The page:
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Thoughts From The Arts Editor – December 2017

It’s that time of year again.

Yes! Whether you self-identify as a Saint Nick or a Scrooge, the holiday season is once again upon us. It’s a time of year that brings about many oh-so-joyful consequences: extremely busy shopping malls, ugly sweaters and visits with Great-Aunt Fran—who always holds you hostage by showing you pictures on her iPad (“And here’s a shot of me with your fourth-cousin Randy—look, we even took a selfie!—and here’s the hotel room I stayed in when I visited him last spring and here’s the free breakfast they served in the lobby…”) so that your only escape is to drink an entire punchbowl of spiked eggnog.

‘Tis the season!

Not to mention the yuletide mania that spreads through pop culture during the holidays like a virus. Every year, it seems, there’s a whole new slew of products being churned out: holiday albums (“Listen to One Direction sing your favourite festive classics! They’re the exact same songs you heard on last year’s, but this time… They’re ACOUSTIC!”), animated specials (“How The Minions Saved Santa”) and must-have toys (“Forget that lame ol’ Elf On A Shelf—if you want your kid to have a special holiday season, get them a Rudolph On A Rooftop!”)

Despite the obvious frustration many of these offerings can elicit, there have, in fact, been some worthwhile additions to the festive pop culture canon.

Take Home Alone, for instance. As a tried-and-true child of the 90s, this flick has become a perennial staple of my December. Always screened via a VHS copy with its cardboard sleeve now almost entirely disintegrated—and don’t you dare think about fast-forwarding through the previews at the beginning! Those advertisements for Pepsi and Fern Gully: The Last Rainforest are now as integral to the Home Alone experience as Macaulay Culkin himself. I honestly think I’ve watched this more than any other movie in my life; in fact, its entire script—trust me when I say that I could recite it—is so ingrained upon my psyche that I find myself constantly suppressing the urge to slip an out-of-context Kevin McCallister-ism into everyday conversation. (I’m not sure the lovely staff at the HIL Commons Cafe selling me my medium coffee would appreciate it if I told them to “Keep the change, ya filthy animal.”) But no matter how many times I watch it, I’ll never not tear up at the ending, and the movie’s message about how it is never too late to show your appreciation for your loved ones—your family, your friends, your neighbours—is a worthy moral any time of year.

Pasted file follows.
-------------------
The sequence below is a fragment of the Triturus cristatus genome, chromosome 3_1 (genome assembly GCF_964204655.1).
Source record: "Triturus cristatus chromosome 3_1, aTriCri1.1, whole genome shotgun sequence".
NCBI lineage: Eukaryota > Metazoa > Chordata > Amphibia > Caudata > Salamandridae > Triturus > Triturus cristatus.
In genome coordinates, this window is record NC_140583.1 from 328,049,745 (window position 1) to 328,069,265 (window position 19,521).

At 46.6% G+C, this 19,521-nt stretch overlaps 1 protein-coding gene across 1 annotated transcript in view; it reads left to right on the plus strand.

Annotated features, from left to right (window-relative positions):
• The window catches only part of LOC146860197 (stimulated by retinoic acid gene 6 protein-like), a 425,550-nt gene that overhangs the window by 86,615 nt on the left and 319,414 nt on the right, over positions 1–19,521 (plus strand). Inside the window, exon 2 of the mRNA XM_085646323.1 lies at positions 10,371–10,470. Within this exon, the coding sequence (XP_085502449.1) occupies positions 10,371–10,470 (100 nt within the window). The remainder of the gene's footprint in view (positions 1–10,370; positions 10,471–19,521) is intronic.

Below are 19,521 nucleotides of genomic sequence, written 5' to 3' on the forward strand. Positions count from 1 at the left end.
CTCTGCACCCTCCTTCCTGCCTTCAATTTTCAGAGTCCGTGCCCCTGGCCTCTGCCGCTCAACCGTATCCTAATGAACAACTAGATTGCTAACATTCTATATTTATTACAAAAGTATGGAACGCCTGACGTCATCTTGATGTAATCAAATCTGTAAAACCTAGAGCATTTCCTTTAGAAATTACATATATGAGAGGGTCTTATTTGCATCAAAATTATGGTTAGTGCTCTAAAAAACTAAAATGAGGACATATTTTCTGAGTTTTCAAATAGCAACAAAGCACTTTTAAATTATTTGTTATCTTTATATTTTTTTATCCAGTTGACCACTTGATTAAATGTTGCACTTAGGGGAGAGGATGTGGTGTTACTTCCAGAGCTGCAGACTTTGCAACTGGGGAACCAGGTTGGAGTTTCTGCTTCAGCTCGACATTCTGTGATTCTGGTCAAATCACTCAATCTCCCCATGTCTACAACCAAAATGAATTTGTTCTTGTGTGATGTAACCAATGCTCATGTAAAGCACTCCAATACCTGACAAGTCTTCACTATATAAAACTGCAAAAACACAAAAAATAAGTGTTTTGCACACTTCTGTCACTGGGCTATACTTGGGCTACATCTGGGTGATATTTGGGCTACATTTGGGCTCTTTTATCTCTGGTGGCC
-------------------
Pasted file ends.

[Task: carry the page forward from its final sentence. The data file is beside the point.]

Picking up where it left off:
Same goes for It’s A Wonderful Life. While Home Alone earns its place on the Ryan Gaio Essential Holiday Pop Culture List due to sheer quantity of viewings, Wonderful Life earns its esteemed status through quality. Now, I know I have some biases: I’m a sucker for nostalgia, so anything in black-and-white certainly preaches to my personal choir, and I recognize that the film’s fictional setting of Bedford Falls reminds me so much of my small Ontario hometown I sometimes wonder if it was filmed there—but even despite these qualifiers I can’t help but feel there’s a little bit of George Bailey in all of us. His inability to recognize his own self-worth and his significance to the people around him—a significance that is so obvious to everyone but himself—feels as relevant to audiences in 2017 as it was upon the film’s 1946 release. Sometimes, unfortunately, life causes us all to feel this way. But I leave every viewing with a renewed conviction that, although there may be times where it feels otherwise, this is, indeed, a wonderful life after all. (In addition to having “Auld Lang Syne” stuck in my head. No spoilers.) As with Home Alone, this is a moral-of-the-story that transcends the season, and is a lesson we would all benefit from (re)learning the whole year through.

My point is—and I hope any other Home Alone-loving readers will hear those three words in the voice Kevin McCallister uses as he urges Old Man Marley to stop being afraid and call his son; this is admittedly a deep-cut reference, but a reference nonetheless—this time of year can feel superficial, empty, and overall frustrating. But there can also be significant, heartfelt meaning found if you’re willing to look for it.

And if not? Take another swig of eggnog and smile for an iPad selfie with Great-Aunt Fran. After all, the holidays only come once a year.

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